As a heavily armed convoy drove through a cheering crowd in Burkina Faso’s capital on Sunday morning, the boyish face of the country’s latest military ruler, Captain Ibrahim Traore, emerged from the turret of an armoured personnel carrier.
Sporting fatigues and a red beret, the 34-year-old smiled and raised his thumb as onlookers welcomed him, some by waving Russian flags.
Traore, a relatively low-ranking officer who days earlier was running an artillery regiment in a small northern town, has been catapulted onto the world stage since he and a group of soldiers overthrew President Paul-Henri Damiba in a Sept. 30 coup.
Little is known about Traore and his colleagues, who since Friday have delivered statements on national television brandishing guns, ammunition belts and masks.
They face gigantic challenges to alleviate hardship in one of the world’s poorest countries where drought, food shortages and creaking health and education systems provide daily challenges for millions.
Yet the initial focus has been conflict and politics.
In an interview with Radio France International on Monday, Traore, a career soldier who has fought on the front lines against Islamist militants in the north, insisted he would not be in charge for long.
A national conference will appoint a new interim ruler by the end of the year. That leader, who could be civilian or military, will honour an agreement with West Africa’s regional bloc and oversee a return to civilian rule by 2024, he said.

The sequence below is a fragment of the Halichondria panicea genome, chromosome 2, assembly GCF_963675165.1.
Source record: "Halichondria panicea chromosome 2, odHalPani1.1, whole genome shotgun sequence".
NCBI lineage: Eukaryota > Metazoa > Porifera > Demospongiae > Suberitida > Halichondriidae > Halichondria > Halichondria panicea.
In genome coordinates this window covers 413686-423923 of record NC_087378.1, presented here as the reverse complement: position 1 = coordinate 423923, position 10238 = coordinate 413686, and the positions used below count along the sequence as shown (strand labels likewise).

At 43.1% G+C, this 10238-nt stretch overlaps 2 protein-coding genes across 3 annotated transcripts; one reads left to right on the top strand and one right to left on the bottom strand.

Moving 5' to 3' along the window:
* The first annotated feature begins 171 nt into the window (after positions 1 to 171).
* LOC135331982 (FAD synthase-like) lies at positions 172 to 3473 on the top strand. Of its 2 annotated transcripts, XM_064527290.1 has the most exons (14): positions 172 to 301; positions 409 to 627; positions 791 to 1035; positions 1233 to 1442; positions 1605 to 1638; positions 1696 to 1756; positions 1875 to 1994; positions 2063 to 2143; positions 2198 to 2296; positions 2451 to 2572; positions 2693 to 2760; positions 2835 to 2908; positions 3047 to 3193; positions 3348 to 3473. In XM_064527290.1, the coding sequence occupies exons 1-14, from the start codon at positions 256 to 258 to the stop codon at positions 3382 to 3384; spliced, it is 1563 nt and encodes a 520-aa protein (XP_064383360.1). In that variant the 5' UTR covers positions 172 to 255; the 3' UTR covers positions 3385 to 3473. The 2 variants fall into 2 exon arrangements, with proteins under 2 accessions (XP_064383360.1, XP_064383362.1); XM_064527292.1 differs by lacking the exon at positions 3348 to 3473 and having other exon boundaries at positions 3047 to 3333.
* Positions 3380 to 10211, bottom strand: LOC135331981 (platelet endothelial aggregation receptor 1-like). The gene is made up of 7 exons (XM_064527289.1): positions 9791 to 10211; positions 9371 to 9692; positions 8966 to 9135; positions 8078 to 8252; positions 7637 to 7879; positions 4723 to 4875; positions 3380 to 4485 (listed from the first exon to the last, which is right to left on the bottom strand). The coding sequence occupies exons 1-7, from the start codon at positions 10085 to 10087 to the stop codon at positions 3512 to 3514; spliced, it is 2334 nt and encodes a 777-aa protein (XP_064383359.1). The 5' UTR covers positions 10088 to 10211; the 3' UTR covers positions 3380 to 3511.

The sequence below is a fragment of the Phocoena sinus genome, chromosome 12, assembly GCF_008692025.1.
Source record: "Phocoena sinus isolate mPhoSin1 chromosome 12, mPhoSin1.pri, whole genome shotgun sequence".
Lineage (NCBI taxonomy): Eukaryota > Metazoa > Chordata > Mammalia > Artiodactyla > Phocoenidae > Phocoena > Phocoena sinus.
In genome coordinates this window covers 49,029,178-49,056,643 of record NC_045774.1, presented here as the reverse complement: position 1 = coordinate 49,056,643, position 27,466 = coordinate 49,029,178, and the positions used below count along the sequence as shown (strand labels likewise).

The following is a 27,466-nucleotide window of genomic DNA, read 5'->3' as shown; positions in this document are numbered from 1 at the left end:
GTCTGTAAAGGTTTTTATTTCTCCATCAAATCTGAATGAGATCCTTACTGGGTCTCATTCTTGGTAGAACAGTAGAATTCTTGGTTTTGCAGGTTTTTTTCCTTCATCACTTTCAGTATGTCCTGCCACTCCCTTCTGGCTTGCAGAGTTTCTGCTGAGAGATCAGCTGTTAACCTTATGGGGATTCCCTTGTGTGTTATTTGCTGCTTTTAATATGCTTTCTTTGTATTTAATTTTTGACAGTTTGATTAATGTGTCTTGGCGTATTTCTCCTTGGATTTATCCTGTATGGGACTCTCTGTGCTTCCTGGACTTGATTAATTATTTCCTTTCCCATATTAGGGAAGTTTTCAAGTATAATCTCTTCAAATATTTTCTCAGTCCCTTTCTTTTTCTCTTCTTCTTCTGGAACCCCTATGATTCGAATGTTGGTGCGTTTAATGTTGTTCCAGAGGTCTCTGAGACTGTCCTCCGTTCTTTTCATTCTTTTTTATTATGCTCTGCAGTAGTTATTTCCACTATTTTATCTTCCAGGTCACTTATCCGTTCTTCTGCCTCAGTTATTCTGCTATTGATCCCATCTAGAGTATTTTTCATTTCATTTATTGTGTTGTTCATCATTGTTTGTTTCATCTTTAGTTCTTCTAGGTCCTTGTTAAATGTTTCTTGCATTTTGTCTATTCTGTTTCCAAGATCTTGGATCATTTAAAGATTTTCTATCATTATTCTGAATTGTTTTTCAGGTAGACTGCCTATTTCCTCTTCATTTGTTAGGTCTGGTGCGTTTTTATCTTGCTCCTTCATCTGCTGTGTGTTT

“We did not come to continue, we did not come for a particular purpose,” he said. “All that matters when the level of security returns is the fight, it’s development.”
Still, an early picture has emerged of what Traore’s junta intends to do with its time in power.
Their moves, which may include army reform and ties to new international partners such as Russia, could alter politics in West Africa and change how Burkina Faso fights an Islamist insurgency that has killed thousands and forced millions to flee.
Army officers initially supported Damiba when he took power in his own coup in January, promising to defeat the Islamists. But they quickly lost patience. Damiba refused to reform the army, Traore’s junta said. Attacks worsened. Just last week, at least 11 soldiers were killed in an attack in the north.
Meanwhile, Russia has expressed support for the coup just as regional neighbours and western powers condemned it.
“I salute and support Captain Ibrahim Traore,” read a statement from Russian businessman Yevgeny Prigozhin, founder of private military company Wagner Group, which has operations across Africa, including in Burkina Faso’s neighbour Mali.